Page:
6 Common Hot Flash Triggers
Hot flashes are uncomfortable and frustrating. They come on without warning and can last for long periods of time, making it nearly impossible to focus or perform daily tasks; in fact, many women in menopause report that their hot flashes are so overwhelming they have to stop everything they’re doing and sit absolutely still. This extreme rush of heat is often coupled with dizziness or sudden drowsiness, which only adds to the inconvenience. And 75% of women report hot flashes during peri/menopause — making them one of the most common symptoms.
Avoiding triggers is one of the best ways to reduce the chances of experiencing intense hot flashes. Luckily, hot flash triggers are easy to avoid once you know how to identify them.
What Are Some Common Hot Flash Triggers?
There are a few common hot flash triggers that women can easily identify and reduce their exposure to. Make note of your own reactions to these triggers, to find out which ones are most impactful for you.
Alcohol is one of the strongest hot flash triggers, especially if you drink very often. Alcohol causes something called vasodilation, which is the process of expanding blood vessels. When this expansion occurs, it causes a rush of blood to surge throughout the body, which naturally raises body temperature.
The area of the brain known as the hypothalamus is responsible for regulating body temperature. During menopause, the drop in the sex hormones, especially estrogen, affects the hypothalamus’ ability to regulate body temperature and registers even the slightest changes in temperature with extreme sensitivity. Alcohol raises your temperature and can cause the hypothalamus to cause a hot flash in an attempt to cool down the body with sweat.
Unlike alcohol, caffeine is a vasoconstrictor, meaning it narrows the blood vessels. But that doesn’t mean it can’t cause a hot flash. In fact, for many women, it still does. Caffeine is a stimulant, and like all stimulants, it raises heart rate and blood pressure, both of which can make you warmer. The hypothalamus registers this rise in body temperature as a threat to maintaining stability, and again, it triggers a hot flash to cool down the body through sweat released from the glands in the skin.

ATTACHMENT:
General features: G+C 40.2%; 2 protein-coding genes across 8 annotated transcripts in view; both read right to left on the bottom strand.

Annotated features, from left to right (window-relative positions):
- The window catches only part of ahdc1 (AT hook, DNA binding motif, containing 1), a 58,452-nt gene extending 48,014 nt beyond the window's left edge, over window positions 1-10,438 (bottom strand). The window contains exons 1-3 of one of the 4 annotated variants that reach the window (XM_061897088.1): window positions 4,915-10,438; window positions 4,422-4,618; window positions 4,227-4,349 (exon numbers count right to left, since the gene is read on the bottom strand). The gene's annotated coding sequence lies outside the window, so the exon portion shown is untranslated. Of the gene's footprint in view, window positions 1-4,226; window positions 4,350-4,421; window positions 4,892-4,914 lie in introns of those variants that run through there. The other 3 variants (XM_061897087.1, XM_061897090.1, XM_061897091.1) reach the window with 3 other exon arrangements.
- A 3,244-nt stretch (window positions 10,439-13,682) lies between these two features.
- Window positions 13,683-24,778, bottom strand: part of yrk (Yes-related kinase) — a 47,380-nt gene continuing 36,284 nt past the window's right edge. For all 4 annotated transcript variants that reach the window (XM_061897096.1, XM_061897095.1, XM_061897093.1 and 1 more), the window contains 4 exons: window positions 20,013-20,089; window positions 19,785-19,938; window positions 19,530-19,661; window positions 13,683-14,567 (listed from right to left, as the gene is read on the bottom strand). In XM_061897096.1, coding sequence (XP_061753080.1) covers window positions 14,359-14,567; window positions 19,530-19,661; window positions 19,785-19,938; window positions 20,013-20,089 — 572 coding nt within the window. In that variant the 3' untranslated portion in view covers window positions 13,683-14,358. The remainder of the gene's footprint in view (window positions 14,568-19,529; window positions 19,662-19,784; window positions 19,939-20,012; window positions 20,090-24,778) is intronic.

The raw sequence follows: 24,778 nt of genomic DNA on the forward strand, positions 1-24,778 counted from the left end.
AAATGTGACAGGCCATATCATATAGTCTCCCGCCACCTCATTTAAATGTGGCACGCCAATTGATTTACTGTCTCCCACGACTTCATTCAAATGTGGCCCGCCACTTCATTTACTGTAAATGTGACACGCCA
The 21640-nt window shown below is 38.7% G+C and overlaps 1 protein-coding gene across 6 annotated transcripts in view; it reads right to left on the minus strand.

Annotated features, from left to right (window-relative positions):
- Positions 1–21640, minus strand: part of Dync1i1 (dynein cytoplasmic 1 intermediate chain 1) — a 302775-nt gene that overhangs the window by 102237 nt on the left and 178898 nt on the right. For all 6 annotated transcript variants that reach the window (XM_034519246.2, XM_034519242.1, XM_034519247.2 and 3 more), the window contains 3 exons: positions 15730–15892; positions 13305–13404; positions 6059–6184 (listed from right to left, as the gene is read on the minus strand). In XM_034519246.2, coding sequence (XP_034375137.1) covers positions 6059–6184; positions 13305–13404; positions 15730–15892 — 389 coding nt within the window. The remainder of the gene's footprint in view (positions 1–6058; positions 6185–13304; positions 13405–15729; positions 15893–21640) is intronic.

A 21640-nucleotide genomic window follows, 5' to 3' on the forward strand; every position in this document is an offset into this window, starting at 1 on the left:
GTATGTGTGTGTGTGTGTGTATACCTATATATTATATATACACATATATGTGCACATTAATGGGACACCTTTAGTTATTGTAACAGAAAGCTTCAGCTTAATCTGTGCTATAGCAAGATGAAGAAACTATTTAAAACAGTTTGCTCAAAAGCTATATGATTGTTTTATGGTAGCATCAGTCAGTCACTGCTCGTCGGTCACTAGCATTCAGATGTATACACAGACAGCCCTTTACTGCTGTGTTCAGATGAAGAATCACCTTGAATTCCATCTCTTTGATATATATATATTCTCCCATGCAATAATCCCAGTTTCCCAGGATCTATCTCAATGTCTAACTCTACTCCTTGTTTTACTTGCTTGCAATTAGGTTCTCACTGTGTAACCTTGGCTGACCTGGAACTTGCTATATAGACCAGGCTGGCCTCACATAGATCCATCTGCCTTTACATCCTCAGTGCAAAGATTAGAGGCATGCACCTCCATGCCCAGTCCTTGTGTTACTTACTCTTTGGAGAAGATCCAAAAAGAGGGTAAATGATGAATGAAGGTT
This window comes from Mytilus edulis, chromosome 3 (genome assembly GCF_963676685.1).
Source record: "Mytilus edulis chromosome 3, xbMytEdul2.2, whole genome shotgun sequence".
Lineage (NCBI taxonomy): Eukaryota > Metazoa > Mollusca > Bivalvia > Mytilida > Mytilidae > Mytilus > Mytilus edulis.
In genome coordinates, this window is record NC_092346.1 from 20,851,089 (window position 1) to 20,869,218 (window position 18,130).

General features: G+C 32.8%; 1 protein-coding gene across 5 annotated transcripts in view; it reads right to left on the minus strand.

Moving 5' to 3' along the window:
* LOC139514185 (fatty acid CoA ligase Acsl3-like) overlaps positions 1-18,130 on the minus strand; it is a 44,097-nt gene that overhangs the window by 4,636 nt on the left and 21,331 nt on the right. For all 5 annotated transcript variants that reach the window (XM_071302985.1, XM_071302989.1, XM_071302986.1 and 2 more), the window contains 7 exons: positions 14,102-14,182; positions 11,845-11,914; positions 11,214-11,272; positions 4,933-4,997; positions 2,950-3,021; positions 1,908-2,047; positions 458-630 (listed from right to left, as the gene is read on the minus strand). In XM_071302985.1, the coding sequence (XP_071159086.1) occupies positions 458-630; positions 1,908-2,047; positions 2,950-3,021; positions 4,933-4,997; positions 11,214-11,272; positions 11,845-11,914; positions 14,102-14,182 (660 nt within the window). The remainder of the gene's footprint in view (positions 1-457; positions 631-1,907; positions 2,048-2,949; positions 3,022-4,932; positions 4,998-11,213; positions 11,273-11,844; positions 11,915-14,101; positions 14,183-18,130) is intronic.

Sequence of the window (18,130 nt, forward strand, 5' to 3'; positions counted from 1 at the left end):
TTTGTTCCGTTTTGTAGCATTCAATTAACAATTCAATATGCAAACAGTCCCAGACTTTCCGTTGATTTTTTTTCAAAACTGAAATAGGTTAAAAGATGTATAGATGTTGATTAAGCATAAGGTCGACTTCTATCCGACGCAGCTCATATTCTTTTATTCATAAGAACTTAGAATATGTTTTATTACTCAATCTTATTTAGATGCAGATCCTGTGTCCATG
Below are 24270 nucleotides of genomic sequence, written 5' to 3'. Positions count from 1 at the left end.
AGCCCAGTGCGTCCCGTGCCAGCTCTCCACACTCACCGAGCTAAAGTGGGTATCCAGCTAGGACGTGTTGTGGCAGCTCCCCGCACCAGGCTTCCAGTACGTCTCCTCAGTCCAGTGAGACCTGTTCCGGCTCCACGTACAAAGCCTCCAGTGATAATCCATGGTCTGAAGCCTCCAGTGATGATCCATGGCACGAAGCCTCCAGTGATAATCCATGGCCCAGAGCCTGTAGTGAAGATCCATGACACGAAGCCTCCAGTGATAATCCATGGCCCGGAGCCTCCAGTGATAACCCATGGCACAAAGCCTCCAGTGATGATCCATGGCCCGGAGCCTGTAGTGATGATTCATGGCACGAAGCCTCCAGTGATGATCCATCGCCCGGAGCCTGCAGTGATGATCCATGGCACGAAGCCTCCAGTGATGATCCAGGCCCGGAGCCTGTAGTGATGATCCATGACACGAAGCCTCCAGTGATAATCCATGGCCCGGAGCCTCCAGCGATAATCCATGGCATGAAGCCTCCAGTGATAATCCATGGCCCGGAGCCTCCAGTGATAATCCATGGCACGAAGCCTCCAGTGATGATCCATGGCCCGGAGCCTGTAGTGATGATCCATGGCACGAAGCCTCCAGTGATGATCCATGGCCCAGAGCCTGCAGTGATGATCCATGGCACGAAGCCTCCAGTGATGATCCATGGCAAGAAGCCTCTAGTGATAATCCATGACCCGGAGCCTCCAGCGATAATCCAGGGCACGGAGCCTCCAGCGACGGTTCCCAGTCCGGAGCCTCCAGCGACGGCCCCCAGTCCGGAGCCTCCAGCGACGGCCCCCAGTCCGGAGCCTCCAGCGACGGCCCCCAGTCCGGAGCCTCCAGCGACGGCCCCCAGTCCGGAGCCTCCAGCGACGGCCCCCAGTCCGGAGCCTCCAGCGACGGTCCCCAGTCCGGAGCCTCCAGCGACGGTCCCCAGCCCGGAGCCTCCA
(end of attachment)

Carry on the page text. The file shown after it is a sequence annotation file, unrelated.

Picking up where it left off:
It also takes a long time for caffeine to be metabolized by the body. One six-ounce cup of coffee in the morning can take up to 12 hours for the body to metabolize and expel. This means that if you consume a lot of caffeine, even early in the day, the likelihood of experiencing multiple hot flashes throughout the day increases.
3. Spicy Food
Spicy food, though delicious, is another hot flash culprit. Chili peppers, jalapeños, and other hot peppers are also vasodilators. They raise body temperature by increasing the speed at which blood flows through the cardiovascular system. Additionally, spicy foods increase levels of hormones like adrenaline. When you eat something with spice, like an herb or a pepper, your brain registers the heat that your tongue experiences as if it is, quite literally, on fire. This causes your brain to warn the rest of your body to release adrenaline and decrease feelings of pain. However, this process is also a double-edged sword with unwanted side effects, as it causes both your heart rate and blood pressure to rise, which can cause a hot flash.
4. Warm Weather
Of course, the factors that cause a hot flash can’t always be easily controlled. Hot, humid weather is one of the biggest causes of hot flashes. When the weather is warm, the body has a hard time keeping itself cool. In a normal situation, our hypothalamus does what it does best and tells the skin to release sweat onto the skin’s surface to cool the body from the outside in.
For women in menopause, however, warm weather means that they may experience severe hot flashes more often throughout the day. It’s important to try to keep the skin as cool as possible on hot days. Using fans, ice packs, and drinking cold beverages when it’s hot out can help keep the severity of hot flashes at bay, even if it’s just for a little while.
5. Warm/Tight Clothes
As with warm weather, warm or tight clothes can also trigger hot flashes. Tight clothes create friction against the skin, which can not only be irritating to the skin’s surface, but also generates heat. When enough heat builds up near the skin’s surface, the hypothalamus begins to think that the body is overheating and reacts with a hot flash. Decreasing the amount of heat generated and insulated by your clothes can help you reduce the chances of experiencing numerous hot flashes throughout the day, or of having night sweats and insomnia. Wear looser-fitting clothes made out of a thinner, breathable fabric, especially when it’s hot out.
Stress is perhaps the most common and most difficult hot flash trigger to manage. When you experience stress, your body makes stress hormones like cortisol and adrenaline. When these hormone levels are high, they increase heart rate and blood pressure. These two processes lead to an increase in body heat and result in a hot flash. Finding ways to manage stress can be difficult, but effective stress management is one of your best tools for reducing hot flashes. Even taking a deep breath to slow a blood rush or making some lifestyle changes to lower anxiety can make all the difference for your side effects.